Eureka! External After a long day of fishing or hiking, you’re probably looking forward to a hearty meal. You’ll be able to enjoy your food in peace with this solid screen house, which offers exceptional shade and a tight seal to prevent horseflies, bees and mosquitos from pestering you during relaxation time. eurekacamping.com
Kodiak Canvas It’s on the pricier side, but this rugged all-season model should stand the test of time, even after exposure to rough weather and harsh environments. Steel rods help keep the tent taut, and the sidewalls and windows can be zipped shut to keep out the rain if it starts storming. It comes with an organizer for stowing your gear as well. kodiakcanvas.com
Keeping The Bugs At Bay
Chronic exposure to these chemicals can result in everything from nausea and irritation in the eyes and skin to convulsions.
Nobody likes bugs. Even professional entomologists, I suspect, deep down, get a chill up their spine from certain insects. I tried to like bugs. When I was 16, I watched Hayao Miyazaki’s Princess Mononoke, and the way he rendered flying insects in that film gave me a new appreciation for them. Little gnats like dust motes would flutter into the classrooms of my high school days, and I would watch the patterns they traced in the air like they were the hands of Jackson Pollock himself, all natural, improvisational beauty and expression. Well, that appreciation lasted about a month.
The reality is that insects are not our friends. We may share more symbiotic relationships with some than we’d care to admit, but symbiosis does not a friendship make. In some cases, the insects we encounter have the potential to do us real harm, as well. We don’t have to worry about things like Malaria so much in the US, both because it’s so incredibly rare, and because we have ready access to the medicines required to treat it. We do have to worry about things like West Nile virus, however, another disease carried by the dreaded mosquito. Incidences of West Nile have been on the rise over the last decade or so, and it can be very dangerous to children, the elderly, or anyone with a compromised immune system.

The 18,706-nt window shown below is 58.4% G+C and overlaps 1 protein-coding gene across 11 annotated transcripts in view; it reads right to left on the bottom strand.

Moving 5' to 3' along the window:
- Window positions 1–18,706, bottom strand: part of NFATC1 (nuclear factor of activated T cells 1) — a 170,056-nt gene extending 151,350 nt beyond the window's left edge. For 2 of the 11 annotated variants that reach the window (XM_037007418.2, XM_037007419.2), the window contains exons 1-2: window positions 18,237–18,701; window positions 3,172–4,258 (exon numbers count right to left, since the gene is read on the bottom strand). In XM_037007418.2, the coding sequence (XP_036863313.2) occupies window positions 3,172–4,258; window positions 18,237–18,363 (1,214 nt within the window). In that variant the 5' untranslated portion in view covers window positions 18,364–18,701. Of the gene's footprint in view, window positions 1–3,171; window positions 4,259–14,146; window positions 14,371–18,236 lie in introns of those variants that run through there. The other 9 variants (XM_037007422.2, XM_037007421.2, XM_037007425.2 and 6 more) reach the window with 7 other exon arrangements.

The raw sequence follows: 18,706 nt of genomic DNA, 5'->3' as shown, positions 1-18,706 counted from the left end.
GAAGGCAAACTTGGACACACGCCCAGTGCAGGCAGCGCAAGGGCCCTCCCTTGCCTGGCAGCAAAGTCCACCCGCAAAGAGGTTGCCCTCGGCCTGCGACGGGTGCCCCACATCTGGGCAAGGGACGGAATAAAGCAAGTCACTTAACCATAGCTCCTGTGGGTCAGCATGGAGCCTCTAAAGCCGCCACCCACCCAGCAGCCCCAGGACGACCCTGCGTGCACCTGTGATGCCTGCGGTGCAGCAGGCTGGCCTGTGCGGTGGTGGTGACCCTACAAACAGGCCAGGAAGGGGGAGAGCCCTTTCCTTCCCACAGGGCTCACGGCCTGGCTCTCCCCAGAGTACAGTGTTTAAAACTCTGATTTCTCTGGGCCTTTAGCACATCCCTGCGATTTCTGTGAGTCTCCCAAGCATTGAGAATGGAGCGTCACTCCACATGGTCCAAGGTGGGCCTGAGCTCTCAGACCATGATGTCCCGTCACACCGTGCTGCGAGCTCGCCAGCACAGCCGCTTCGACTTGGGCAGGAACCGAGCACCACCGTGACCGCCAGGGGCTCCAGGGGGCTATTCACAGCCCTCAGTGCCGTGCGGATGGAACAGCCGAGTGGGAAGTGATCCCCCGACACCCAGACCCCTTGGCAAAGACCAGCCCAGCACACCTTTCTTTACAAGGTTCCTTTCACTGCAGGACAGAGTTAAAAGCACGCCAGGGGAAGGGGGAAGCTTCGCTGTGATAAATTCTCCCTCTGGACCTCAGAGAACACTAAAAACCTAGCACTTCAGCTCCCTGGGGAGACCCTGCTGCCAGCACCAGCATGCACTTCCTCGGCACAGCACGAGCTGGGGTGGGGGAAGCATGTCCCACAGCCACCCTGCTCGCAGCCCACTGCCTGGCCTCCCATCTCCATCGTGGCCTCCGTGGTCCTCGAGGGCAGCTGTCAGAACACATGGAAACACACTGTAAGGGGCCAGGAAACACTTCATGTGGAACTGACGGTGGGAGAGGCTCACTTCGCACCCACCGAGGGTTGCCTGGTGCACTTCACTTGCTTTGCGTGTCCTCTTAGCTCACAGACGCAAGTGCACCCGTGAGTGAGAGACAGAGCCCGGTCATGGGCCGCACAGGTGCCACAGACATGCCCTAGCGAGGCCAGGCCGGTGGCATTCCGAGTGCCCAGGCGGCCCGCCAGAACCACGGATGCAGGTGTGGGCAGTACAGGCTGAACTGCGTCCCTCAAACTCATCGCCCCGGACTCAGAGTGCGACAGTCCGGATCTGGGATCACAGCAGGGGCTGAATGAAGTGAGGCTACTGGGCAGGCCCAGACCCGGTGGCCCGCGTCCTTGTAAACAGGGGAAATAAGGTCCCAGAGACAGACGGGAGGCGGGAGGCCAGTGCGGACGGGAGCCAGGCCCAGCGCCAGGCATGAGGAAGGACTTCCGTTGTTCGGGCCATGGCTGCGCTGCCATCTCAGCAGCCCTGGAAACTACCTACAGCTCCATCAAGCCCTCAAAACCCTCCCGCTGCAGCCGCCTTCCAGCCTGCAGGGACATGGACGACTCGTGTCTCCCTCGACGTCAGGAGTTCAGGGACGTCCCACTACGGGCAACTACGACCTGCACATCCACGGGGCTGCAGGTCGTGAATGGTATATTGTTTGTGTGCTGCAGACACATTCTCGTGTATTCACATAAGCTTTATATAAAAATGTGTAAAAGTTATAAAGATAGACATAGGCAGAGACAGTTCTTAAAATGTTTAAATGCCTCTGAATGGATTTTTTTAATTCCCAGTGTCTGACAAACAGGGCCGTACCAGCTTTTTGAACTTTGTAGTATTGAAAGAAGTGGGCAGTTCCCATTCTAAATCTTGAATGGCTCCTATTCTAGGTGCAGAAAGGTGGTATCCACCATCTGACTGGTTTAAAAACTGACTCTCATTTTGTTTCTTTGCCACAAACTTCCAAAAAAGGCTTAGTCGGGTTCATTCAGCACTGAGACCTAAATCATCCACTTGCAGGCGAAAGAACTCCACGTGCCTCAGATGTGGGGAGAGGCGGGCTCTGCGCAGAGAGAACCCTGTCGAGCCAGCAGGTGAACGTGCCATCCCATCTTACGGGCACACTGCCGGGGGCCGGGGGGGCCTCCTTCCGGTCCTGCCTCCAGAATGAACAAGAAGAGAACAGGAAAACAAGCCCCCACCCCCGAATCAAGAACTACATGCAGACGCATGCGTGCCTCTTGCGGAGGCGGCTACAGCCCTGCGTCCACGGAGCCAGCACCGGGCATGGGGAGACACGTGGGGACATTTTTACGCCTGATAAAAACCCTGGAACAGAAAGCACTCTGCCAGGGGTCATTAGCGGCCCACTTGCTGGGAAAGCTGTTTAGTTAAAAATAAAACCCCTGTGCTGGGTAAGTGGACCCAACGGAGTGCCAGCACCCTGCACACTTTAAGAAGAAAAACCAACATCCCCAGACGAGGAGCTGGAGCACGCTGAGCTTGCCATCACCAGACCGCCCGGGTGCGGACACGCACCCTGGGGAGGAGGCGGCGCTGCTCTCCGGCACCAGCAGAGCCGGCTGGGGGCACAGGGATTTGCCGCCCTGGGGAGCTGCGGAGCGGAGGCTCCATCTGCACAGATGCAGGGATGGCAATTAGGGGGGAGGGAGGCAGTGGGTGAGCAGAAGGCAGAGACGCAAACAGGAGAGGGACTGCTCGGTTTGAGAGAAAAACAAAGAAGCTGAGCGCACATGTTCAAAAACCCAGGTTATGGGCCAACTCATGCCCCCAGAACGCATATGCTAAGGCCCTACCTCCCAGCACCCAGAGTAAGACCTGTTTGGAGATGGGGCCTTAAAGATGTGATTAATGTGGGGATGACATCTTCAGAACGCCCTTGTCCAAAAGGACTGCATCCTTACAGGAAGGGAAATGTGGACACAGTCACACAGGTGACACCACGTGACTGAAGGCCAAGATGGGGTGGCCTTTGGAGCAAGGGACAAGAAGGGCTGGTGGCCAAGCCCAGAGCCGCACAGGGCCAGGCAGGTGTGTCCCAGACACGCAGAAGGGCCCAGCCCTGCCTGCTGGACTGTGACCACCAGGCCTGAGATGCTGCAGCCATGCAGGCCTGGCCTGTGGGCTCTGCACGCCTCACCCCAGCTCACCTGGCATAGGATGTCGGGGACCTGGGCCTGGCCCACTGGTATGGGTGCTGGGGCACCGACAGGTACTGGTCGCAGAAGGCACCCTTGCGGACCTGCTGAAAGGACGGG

There are plenty of things you can do to try to keep bugs away from you when you’re outdoors, but most of these methods have unintended consequences, or they just don’t work well enough. Citronella candles, for example, boast the ability to keep mosquitoes from ruining your outdoor evening, but I’ve never been at a party with these particular light sources and not still gotten bit. They might mitigate the onslaught a little, but they’re far from foolproof.
A lot of people like to use chemicals to keep bugs away from them, like sprays or wearable devices. These actually work pretty well, but they’re also extremely dangerous to human health. Chronic exposure to these chemicals can result in everything from nausea and irritation in the eyes and skin to convulsions. What’s worse, many of those products are tested on beagles, so buying them contributes to an industry that’s actively abusing ridiculously adorable animals.
At the end of the day, the best solution might actually be the simplest: a screen house. Screen houses create a physical barrier that flying insects like bees or mosquitoes cannot cross. What’s even better is that they still allow you to enjoy the outdoors. You get just enough sun and all the breezes that nature can muster to keep you comfy and relaxed on those perfect summer days.
Which Screen House Is Right For You?